Friday, 16 April 2010

Review: The Sky Always Hears Me and the Hills Don't Mind by Kirstin Cronn-Mills


Publisher: Flux
Format: Paperback
Released: September 1st, 2009
Grade rating: A


Amazon summary:

Sixteen-year-old Morgan lives in a hick town in the middle of Nebraska. College is two years away. Her mom was killed in a car accident when she was three, her dad drinks, and her stepmom is a non-entity. Her boyfriend Derek is boring and her coworker Rob has a very cute butt that she can't stop staring at. Then there's the kiss she shared with her classmate Tessa... But when Morgan discovers that the one person in the world she trusted most has kept a devastating secret from her, Morgan must redefine her life and herself.

Review:

I love reading about independent, confident, snarky girls, and Morgan is just that. I'm the exact opposite of all these things, so I tend to vicariously live through fictional characters and their brushes with an interesting adolescence. Mine was very normal: school, homework, that kind of thing. Morgan and Co. are a million miles away from my own life, yet I still found myself wishing I could be more like her. She's not a perfect role model by a long shot, but she doesn't take any rubbish from anyone, and she lives how she wants to.

Morgan's voice is brilliant; clipped and sharp, with sarcasm available on demand. Her I-don't-care attitude is something to aspire to, and the ability to block out nasty taunts and comments is sure to be a highly desired personality trait amongst teenagers.

Morgan goes through a lot in The Sky Always Hears Me, and a lot is packed into its average page count. She faces choices about her romantic life, her home life, and her future after she leaves Nowheresville. All these plot strands are handled realistically, and they could easily be happening to every student in your nearby high school. The teenage years are a time of change and hard decisions, and Cronn-Mills delves into this with both feet.

Sexual identity is addressed, the topic of sex isn't glossed over, and swearing isn't tactfully omitted. It's very much a book about honesty; both to yourself and to showing the world as it is, and I loved every single page.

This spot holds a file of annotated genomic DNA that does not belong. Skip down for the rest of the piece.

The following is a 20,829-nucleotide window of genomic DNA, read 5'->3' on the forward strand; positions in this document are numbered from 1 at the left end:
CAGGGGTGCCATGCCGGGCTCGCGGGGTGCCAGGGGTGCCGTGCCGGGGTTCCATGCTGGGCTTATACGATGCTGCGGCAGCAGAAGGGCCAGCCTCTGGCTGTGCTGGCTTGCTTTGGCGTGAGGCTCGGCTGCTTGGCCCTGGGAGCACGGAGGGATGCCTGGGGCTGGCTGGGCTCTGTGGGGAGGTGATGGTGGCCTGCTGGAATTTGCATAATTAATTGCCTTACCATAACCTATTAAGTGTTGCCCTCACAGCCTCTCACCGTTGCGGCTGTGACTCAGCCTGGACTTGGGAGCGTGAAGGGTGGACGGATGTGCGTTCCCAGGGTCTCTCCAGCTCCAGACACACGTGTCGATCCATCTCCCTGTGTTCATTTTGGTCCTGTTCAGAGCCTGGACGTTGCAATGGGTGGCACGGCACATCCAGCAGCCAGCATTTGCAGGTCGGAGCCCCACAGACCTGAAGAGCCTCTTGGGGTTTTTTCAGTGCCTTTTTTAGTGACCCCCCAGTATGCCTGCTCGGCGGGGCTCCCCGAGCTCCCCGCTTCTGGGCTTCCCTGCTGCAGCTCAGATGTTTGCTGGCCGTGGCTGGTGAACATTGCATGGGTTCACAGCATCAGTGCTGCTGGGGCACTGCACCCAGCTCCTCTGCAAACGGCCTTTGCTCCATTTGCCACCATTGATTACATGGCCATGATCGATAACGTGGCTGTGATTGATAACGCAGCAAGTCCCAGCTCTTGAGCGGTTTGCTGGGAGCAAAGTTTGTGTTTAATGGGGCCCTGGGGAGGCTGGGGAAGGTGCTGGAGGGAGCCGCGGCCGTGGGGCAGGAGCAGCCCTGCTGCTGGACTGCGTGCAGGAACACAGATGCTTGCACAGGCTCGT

10 comments:

Michelle said...

I'm drawn to characters opposite myself as well. I think this sounds like a great read. Thanks for your review. :)

Steph Su said...

Oh YAY! I'm so glad you liked it as much as I did. There's just...a certain something about Kirsten's writing, isn't there? :)

Kate Evangelista said...

"I tend to vicariously live through fictional characters." I do too!

So Many Books, So Little Time said...

Brilliant review! I live vicariously through characters, too.

Glad you loved this so much!

LovesSam said...

You've mentiond this one a few times to me, and for some reason it just doesn't call to me as a reader, but this review made me really think that maybe I should give this one a try

Luisa at Chicklish said...

Oh, what a wonderful review - you've made me really want to read it! The main character sounds great.

Bookalicious Ramblings said...

What an interesting and intriguing title! Great review too, I really like the sound of the main character!

Becky said...

Hmmm... I think this is a maybe. You know my English sensibilities so I'm not sure if the issues discussed will be explored in the right way for me. I guess I would have to read it to find out. I do like the sound of the truthful heart of this.

I Want To Read That said...

Ooh I ordered this today - glad you liked it:)

Lauren said...

Fantastic review, Jenny. I love your description of the MC, and I can totally relate to her appeal. I nearly ordered this one in the past week, but decided I'd been bad enough on the book purchases for April. Sounds like one for May!